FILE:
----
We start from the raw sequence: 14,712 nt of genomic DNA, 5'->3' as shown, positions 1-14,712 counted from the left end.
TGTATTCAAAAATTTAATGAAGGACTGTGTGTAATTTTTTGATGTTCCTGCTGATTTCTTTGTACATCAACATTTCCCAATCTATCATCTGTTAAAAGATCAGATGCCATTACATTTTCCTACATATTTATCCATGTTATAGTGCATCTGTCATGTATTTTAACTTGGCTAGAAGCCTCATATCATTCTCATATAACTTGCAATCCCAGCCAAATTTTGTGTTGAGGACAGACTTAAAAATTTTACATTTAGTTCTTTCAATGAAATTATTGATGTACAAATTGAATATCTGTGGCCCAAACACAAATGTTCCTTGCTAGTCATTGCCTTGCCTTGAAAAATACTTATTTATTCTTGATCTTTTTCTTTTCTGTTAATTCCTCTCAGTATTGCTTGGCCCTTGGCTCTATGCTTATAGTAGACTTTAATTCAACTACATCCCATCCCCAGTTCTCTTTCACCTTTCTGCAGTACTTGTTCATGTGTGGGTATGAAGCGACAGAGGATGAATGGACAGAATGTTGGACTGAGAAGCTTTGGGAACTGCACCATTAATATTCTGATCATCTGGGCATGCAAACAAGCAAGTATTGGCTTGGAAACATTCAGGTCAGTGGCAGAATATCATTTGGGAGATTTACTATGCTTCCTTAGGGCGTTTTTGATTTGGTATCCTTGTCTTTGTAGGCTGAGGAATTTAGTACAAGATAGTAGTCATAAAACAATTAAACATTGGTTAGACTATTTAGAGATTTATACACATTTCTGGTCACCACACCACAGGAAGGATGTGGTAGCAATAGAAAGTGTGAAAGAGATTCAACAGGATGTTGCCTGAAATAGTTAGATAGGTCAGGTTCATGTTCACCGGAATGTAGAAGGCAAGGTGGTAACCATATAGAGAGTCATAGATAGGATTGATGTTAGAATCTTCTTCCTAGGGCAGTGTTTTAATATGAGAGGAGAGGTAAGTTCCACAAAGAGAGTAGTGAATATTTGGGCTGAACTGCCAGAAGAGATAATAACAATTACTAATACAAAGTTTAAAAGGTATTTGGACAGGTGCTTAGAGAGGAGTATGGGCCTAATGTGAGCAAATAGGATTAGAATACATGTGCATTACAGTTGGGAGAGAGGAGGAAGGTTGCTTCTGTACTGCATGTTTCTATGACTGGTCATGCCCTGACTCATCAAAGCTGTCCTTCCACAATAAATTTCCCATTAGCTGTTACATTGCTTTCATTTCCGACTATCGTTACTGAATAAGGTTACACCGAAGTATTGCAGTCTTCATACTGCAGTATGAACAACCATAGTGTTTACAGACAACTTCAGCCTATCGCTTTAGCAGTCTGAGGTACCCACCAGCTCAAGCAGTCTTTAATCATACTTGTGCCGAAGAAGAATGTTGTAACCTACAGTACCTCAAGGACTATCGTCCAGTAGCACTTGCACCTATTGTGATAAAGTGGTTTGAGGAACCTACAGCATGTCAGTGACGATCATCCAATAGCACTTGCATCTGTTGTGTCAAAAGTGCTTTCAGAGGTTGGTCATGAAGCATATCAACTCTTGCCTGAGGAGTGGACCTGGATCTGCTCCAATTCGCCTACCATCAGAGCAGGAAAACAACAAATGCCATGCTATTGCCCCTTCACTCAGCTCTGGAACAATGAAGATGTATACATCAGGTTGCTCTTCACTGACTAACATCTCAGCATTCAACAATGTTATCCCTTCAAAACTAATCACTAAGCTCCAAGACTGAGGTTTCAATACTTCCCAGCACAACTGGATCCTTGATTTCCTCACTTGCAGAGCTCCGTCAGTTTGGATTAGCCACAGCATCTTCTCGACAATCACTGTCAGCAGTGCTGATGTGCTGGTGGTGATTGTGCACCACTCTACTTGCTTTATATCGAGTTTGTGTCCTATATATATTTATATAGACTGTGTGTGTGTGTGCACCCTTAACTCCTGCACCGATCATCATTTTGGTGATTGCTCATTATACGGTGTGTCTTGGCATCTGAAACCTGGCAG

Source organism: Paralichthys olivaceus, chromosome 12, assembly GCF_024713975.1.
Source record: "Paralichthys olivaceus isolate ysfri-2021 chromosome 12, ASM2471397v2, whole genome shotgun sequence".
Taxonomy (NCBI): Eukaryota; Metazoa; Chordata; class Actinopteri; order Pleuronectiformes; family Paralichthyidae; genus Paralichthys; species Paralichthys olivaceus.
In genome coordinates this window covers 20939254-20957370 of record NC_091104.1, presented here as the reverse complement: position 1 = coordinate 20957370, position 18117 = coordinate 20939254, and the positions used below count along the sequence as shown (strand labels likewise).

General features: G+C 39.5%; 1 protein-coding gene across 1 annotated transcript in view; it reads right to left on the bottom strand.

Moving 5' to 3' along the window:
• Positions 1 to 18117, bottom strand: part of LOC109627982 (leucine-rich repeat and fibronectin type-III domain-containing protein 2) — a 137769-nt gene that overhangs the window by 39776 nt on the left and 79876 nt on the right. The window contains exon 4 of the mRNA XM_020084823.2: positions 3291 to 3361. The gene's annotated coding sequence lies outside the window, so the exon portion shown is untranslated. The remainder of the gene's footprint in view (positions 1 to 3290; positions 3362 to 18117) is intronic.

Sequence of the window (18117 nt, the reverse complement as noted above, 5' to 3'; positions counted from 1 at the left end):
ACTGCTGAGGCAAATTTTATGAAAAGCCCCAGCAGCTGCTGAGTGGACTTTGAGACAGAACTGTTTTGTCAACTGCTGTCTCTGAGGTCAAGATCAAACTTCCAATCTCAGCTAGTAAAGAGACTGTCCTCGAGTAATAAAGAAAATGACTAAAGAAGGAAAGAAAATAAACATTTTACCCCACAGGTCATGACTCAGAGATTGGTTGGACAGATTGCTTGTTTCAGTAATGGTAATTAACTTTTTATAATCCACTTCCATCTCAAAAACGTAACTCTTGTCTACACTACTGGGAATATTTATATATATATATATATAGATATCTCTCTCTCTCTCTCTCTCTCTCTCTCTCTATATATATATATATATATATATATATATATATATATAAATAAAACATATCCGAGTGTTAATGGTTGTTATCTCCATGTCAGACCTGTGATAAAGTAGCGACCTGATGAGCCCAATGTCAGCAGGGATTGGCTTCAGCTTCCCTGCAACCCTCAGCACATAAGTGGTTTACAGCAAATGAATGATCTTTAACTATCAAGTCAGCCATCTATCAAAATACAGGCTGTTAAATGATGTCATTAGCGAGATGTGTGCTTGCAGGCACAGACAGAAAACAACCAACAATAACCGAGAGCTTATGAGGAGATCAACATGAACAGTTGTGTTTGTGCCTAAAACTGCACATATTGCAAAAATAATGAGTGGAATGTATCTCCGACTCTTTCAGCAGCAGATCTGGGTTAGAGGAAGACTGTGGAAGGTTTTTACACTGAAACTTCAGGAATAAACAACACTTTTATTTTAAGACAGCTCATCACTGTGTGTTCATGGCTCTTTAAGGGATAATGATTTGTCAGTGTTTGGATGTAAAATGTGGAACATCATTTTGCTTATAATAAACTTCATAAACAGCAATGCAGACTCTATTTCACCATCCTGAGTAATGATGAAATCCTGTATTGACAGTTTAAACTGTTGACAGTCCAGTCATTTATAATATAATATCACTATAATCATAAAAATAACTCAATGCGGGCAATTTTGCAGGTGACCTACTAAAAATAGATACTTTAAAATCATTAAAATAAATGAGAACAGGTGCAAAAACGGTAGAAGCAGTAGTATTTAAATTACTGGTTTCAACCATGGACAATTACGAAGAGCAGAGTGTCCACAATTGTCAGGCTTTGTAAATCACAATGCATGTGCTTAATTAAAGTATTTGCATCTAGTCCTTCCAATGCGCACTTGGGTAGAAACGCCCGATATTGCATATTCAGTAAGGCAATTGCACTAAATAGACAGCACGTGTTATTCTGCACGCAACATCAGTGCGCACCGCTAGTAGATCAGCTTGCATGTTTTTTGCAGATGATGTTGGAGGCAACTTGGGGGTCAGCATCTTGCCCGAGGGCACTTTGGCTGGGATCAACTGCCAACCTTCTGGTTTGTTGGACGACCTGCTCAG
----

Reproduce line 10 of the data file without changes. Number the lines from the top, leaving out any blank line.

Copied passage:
Sequence of the window (18117 nt, the reverse complement as noted above, 5' to 3'; positions counted from 1 at the left end):